Writing Great Discussion Questions

I’m currently finishing up writing a class for the Adventist Virtual Learning Network that starts on February 27: Integrating Technology with Pathways: Themes 5-9.

One of my strong beliefs about online learning is the power of interaction. And most great interaction happens in an asynchronous discussion area IF the questions are well designed.

I’ve seen many boring, stilted, uninviting discussion areas. Have you?

Photo by Open Knowledge Foundation

What makes them engaging?

  1. Connections to experience. We all know students learn best when they connect new knowledge to prior knowledge (Presseisen, 1995). Include questions that invite students to connect the new learning / reading / articles to their previous experience. My class is for teachers, so I ask questions that connect their experience to the required reading articles.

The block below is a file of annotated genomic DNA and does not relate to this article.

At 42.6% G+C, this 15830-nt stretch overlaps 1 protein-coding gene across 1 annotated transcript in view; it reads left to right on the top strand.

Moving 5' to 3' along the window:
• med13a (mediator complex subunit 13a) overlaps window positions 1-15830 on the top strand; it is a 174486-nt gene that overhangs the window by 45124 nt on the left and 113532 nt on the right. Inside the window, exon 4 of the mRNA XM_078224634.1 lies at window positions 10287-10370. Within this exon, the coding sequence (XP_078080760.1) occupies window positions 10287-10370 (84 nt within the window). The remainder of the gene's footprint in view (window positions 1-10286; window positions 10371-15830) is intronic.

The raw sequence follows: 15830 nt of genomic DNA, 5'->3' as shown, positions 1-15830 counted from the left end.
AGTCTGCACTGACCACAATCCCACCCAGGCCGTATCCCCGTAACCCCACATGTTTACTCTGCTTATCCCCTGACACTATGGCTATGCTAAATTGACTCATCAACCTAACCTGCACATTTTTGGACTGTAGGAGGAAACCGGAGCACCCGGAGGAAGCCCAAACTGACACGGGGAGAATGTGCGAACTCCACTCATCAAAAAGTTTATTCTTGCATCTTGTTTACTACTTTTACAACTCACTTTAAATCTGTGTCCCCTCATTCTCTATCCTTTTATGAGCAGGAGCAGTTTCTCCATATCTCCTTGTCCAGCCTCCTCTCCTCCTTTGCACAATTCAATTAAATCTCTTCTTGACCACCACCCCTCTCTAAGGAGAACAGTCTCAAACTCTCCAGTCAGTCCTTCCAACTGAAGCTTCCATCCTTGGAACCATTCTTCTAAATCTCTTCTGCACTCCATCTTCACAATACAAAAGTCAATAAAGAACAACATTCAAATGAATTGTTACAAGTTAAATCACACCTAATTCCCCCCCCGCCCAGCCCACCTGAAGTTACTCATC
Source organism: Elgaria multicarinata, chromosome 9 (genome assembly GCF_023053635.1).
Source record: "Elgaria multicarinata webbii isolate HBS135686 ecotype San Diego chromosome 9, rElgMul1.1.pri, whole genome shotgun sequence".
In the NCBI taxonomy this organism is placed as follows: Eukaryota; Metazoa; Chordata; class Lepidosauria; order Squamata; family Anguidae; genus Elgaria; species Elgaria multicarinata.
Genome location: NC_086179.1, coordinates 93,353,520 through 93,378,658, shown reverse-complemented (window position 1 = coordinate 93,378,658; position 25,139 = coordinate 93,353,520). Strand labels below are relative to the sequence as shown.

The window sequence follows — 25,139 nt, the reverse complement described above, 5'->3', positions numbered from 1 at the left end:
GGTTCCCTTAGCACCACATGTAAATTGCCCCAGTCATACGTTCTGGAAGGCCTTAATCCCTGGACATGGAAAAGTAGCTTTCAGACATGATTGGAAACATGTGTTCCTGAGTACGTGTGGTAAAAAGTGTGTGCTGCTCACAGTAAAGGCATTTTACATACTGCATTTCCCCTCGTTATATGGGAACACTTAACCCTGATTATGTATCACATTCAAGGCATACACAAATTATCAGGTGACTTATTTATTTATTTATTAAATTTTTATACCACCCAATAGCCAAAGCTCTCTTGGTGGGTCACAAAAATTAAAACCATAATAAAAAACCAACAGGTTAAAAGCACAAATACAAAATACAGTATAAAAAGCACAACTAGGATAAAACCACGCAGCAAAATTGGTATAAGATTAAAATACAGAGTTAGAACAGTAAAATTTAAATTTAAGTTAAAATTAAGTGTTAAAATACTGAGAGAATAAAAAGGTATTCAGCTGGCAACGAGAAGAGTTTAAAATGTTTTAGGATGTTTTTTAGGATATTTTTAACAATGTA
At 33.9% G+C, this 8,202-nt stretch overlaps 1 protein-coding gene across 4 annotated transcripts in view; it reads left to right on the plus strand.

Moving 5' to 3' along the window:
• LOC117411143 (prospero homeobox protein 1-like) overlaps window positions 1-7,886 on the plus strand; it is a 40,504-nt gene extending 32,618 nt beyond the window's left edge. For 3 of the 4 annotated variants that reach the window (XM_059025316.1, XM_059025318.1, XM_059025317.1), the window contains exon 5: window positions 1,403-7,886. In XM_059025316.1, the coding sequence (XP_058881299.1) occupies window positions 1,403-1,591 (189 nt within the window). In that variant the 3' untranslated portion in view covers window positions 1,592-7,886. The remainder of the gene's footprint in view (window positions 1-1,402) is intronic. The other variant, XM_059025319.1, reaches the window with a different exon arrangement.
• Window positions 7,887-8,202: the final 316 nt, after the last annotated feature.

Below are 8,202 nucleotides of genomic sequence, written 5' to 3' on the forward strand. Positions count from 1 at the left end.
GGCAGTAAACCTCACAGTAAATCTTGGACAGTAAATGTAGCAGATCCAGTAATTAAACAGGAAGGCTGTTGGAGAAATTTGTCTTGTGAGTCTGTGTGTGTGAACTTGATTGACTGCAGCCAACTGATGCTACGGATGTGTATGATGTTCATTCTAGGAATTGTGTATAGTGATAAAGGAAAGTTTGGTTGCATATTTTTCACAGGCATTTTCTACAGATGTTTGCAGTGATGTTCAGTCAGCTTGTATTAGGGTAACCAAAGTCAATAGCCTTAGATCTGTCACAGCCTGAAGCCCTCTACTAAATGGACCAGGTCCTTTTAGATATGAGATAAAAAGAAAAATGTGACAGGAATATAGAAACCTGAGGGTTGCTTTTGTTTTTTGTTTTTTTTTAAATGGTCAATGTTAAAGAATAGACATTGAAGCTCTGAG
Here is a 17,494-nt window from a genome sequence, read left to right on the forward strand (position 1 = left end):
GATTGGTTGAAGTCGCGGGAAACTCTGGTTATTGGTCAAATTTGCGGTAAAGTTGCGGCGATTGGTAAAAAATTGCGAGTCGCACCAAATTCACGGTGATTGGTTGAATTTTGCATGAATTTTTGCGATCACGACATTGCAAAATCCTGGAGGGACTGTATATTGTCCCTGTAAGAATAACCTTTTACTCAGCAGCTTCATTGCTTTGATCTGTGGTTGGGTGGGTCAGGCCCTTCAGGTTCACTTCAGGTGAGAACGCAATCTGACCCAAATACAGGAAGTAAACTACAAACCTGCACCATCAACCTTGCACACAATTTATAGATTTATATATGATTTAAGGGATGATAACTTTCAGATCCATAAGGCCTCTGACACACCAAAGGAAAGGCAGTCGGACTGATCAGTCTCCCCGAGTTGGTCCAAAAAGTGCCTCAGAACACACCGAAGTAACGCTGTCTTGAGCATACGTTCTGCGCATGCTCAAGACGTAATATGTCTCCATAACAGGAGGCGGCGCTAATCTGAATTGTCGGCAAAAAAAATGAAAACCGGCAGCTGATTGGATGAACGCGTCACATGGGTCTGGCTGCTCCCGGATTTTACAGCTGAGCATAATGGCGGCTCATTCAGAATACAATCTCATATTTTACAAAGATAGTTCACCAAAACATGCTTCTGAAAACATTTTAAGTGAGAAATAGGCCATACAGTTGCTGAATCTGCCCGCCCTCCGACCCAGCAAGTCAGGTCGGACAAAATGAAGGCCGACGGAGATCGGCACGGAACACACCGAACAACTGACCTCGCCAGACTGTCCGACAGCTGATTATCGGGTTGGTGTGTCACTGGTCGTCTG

2. Choice & Variety. Nothing is worse that having one question with a correct answer. What a discussion killer! I build at least three question sets to start the discussion, and then require two. This allows choice and builds in variety to the initial responses to the questions (Stilborne & Williams, 1996).
  3. Substance. To get substance in the conversation, I require the participants to reference the reading, reflect on their own experience, and react to each other (for more, see Akin & Neal, 2007). This usually generates a substantive conversation. If not, I nudge the conversation further by asking more questions.

What about you? What works for your online discussion areas?

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